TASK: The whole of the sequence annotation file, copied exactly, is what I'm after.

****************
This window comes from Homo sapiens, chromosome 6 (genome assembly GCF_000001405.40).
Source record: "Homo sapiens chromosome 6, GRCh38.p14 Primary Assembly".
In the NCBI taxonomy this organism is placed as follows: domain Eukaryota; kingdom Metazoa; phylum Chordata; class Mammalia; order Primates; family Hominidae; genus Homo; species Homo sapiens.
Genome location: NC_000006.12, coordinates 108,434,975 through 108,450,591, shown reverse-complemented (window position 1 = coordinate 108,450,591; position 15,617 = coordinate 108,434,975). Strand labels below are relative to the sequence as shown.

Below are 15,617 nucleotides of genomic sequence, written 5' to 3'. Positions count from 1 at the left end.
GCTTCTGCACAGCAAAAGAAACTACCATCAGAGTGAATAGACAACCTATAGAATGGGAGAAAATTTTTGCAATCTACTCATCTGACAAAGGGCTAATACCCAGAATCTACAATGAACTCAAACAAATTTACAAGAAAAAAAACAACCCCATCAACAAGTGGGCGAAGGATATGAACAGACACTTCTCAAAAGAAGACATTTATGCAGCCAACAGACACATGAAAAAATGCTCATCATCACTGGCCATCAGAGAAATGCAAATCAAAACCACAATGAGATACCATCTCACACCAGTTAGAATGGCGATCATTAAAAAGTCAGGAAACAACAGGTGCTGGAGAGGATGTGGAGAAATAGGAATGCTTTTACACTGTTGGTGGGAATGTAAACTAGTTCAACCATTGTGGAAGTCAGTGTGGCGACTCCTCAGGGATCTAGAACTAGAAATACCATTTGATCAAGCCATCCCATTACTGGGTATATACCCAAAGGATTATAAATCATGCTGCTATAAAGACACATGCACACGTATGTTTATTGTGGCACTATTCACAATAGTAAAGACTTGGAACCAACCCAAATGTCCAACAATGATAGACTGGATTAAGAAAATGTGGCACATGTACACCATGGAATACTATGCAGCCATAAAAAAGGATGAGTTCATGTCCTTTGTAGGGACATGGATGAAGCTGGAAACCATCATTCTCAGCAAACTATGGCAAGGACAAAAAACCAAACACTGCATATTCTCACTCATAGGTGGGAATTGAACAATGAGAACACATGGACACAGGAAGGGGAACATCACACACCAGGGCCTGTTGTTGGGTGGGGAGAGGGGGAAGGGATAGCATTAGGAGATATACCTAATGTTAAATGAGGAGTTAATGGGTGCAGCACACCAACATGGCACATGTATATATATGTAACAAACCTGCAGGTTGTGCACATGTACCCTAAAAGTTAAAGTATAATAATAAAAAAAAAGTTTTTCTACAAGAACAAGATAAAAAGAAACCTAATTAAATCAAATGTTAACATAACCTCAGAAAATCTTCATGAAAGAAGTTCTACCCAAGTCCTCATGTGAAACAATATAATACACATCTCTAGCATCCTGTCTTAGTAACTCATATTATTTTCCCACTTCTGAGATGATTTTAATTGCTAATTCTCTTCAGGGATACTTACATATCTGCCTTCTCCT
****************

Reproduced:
This window comes from Homo sapiens, chromosome 6 (genome assembly GCF_000001405.40).
Source record: "Homo sapiens chromosome 6, GRCh38.p14 Primary Assembly".
In the NCBI taxonomy this organism is placed as follows: domain Eukaryota; kingdom Metazoa; phylum Chordata; class Mammalia; order Primates; family Hominidae; genus Homo; species Homo sapiens.
Genome location: NC_000006.12, coordinates 108,434,975 through 108,450,591, shown reverse-complemented (window position 1 = coordinate 108,450,591; position 15,617 = coordinate 108,434,975). Strand labels below are relative to the sequence as shown.

Below are 15,617 nucleotides of genomic sequence, written 5' to 3'. Positions count from 1 at the left end.
GCTTCTGCACAGCAAAAGAAACTACCATCAGAGTGAATAGACAACCTATAGAATGGGAGAAAATTTTTGCAATCTACTCATCTGACAAAGGGCTAATACCCAGAATCTACAATGAACTCAAACAAATTTACAAGAAAAAAAACAACCCCATCAACAAGTGGGCGAAGGATATGAACAGACACTTCTCAAAAGAAGACATTTATGCAGCCAACAGACACATGAAAAAATGCTCATCATCACTGGCCATCAGAGAAATGCAAATCAAAACCACAATGAGATACCATCTCACACCAGTTAGAATGGCGATCATTAAAAAGTCAGGAAACAACAGGTGCTGGAGAGGATGTGGAGAAATAGGAATGCTTTTACACTGTTGGTGGGAATGTAAACTAGTTCAACCATTGTGGAAGTCAGTGTGGCGACTCCTCAGGGATCTAGAACTAGAAATACCATTTGATCAAGCCATCCCATTACTGGGTATATACCCAAAGGATTATAAATCATGCTGCTATAAAGACACATGCACACGTATGTTTATTGTGGCACTATTCACAATAGTAAAGACTTGGAACCAACCCAAATGTCCAACAATGATAGACTGGATTAAGAAAATGTGGCACATGTACACCATGGAATACTATGCAGCCATAAAAAAGGATGAGTTCATGTCCTTTGTAGGGACATGGATGAAGCTGGAAACCATCATTCTCAGCAAACTATGGCAAGGACAAAAAACCAAACACTGCATATTCTCACTCATAGGTGGGAATTGAACAATGAGAACACATGGACACAGGAAGGGGAACATCACACACCAGGGCCTGTTGTTGGGTGGGGAGAGGGGGAAGGGATAGCATTAGGAGATATACCTAATGTTAAATGAGGAGTTAATGGGTGCAGCACACCAACATGGCACATGTATATATATGTAACAAACCTGCAGGTTGTGCACATGTACCCTAAAAGTTAAAGTATAATAATAAAAAAAAAGTTTTTCTACAAGAACAAGATAAAAAGAAACCTAATTAAATCAAATGTTAACATAACCTCAGAAAATCTTCATGAAAGAAGTTCTACCCAAGTCCTCATGTGAAACAATATAATACACATCTCTAGCATCCTGTCTTAGTAACTCATATTATTTTCCCACTTCTGAGATGATTTTAATTGCTAATTCTCTTCAGGGATACTTACATATCTGCCTTCTCCT